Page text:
From cheese rolling to worm charming and just about everything in between, England has its fair share of unusual events.Read more...
Northumberland - Newcastle, Gateshead & the North Tyneside coast
Seaside towns like Whitley Bay developed in the Victorian era © stocksolutions, Shutterstock
Many historic buildings and relics from past centuries remain intact, of course, particularly on the quayside where 300-year-old merchant houses sit alongside modern glass-clad buildings.
Before the 1990s and The Angel of the North, Tyneside was famed for coal, steel, shipbuilding, fanatical football supporters, Newcastle’s Bigg Market drinking area and scantily dressed girls. Since the cessation of heavy industry, however, the region has been reinvented as an arts destination. Factories have been demolished or converted into galleries, studios and loft-style apartments; high-profile arts centres now front Gateshead’s once rundown waterfront, and the Diamond Strip is the new Bigg Market (that alone tells you almost everything you need to know about the regional economy). Newcastle United football fans though are still some of the most loyal of any club, and revellers have not taken to wearing coats in winter. The last two things are unlikely to change.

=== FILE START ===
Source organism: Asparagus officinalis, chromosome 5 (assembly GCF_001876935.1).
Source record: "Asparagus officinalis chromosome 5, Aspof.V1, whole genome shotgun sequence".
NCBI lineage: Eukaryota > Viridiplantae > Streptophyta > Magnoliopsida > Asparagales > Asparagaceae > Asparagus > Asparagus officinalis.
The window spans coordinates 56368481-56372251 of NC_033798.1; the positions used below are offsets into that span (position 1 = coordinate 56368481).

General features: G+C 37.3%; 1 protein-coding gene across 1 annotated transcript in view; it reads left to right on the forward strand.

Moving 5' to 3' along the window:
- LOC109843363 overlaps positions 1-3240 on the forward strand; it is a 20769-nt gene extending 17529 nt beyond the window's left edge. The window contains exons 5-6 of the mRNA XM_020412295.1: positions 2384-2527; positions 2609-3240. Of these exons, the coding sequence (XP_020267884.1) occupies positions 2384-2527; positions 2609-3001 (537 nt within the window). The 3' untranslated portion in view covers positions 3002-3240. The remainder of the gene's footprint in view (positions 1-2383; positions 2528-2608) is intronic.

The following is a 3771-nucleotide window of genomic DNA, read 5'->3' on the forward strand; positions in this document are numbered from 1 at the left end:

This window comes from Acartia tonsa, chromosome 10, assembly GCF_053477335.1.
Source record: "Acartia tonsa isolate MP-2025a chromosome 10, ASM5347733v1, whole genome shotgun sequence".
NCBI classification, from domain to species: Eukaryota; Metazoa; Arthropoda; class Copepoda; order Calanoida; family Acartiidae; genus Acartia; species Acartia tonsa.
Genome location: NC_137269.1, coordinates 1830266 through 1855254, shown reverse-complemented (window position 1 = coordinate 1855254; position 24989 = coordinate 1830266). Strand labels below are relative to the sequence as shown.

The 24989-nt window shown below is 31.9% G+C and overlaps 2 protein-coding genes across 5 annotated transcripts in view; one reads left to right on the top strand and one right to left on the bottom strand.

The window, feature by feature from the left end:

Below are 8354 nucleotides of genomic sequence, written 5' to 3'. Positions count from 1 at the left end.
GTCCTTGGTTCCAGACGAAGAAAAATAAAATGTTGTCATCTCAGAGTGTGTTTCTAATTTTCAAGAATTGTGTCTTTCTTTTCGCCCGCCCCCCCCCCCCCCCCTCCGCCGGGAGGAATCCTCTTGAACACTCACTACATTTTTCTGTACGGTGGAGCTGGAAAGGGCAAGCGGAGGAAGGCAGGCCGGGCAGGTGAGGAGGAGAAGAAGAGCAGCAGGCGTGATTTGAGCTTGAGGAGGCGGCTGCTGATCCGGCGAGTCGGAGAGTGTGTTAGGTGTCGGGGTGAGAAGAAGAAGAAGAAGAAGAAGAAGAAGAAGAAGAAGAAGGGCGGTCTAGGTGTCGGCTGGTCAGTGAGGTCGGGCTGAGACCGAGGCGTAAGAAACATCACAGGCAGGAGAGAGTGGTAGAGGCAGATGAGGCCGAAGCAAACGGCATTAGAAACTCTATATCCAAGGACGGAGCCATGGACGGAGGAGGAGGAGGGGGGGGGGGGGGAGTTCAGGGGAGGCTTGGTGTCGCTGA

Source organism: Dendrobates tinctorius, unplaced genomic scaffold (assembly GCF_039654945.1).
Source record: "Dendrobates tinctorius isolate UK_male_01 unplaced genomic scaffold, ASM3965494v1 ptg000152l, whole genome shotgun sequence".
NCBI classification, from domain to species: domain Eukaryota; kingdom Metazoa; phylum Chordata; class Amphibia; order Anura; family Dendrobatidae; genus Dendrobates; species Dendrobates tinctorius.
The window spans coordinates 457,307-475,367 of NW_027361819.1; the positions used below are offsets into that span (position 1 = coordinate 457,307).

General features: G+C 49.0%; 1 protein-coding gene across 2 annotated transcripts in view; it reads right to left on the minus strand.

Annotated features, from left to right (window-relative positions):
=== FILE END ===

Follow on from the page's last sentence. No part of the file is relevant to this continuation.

Many historic buildings and relics from past centuries remain intact, of course, particularly on the quayside where 300-year-old merchant houses sit alongside modern glass-clad buildings. And in the centre of Newcastle, elegant Georgian avenues radiate from Grey’s Monument in long rows of some of the finest neo-classical buildings in England.
In the Victorian era, seaside resorts developed around the mouth of the Tyne at places like Whitley Bay and Tynemouth, providing a recreational space for Tynesiders to escape the city smoke and take in the fresh air. Then, as now, locals enjoy a walk along the promenade, an ice cream on the seafront or a dip in the sea.